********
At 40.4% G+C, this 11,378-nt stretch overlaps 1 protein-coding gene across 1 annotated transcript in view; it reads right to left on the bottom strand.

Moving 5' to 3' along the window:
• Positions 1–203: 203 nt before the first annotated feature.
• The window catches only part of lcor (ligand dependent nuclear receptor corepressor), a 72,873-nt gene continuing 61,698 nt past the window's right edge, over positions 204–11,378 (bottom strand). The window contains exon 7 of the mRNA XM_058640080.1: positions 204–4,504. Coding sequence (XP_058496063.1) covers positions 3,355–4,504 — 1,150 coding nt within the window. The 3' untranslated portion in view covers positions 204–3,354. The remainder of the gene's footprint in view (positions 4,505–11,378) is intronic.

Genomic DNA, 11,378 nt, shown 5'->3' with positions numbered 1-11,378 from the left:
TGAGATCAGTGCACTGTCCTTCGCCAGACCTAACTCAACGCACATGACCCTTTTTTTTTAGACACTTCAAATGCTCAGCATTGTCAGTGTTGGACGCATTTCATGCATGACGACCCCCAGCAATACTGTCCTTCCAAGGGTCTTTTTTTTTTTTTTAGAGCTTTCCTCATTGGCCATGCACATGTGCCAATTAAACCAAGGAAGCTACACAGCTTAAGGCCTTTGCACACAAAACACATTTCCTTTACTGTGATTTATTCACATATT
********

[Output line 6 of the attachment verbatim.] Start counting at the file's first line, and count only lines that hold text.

TGAGATCAGTGCACTGTCCTTCGCCAGACCTAACTCAACGCACATGACCCTTTTTTTTTAGACACTTCAAATGCTCAGCATTGTCAGTGTTGGACGCATTTCATGCATGACGACCCCCAGCAATACTGTCCTTCCAAGGGTCTTTTTTTTTTTTTTAGAGCTTTCCTCATTGGCCATGCACATGTGCCAATTAAACCAAGGAAGCTACACAGCTTAAGGCCTTTGCACACAAAACACATTTCCTTTACTGTGATTTATTCACATATT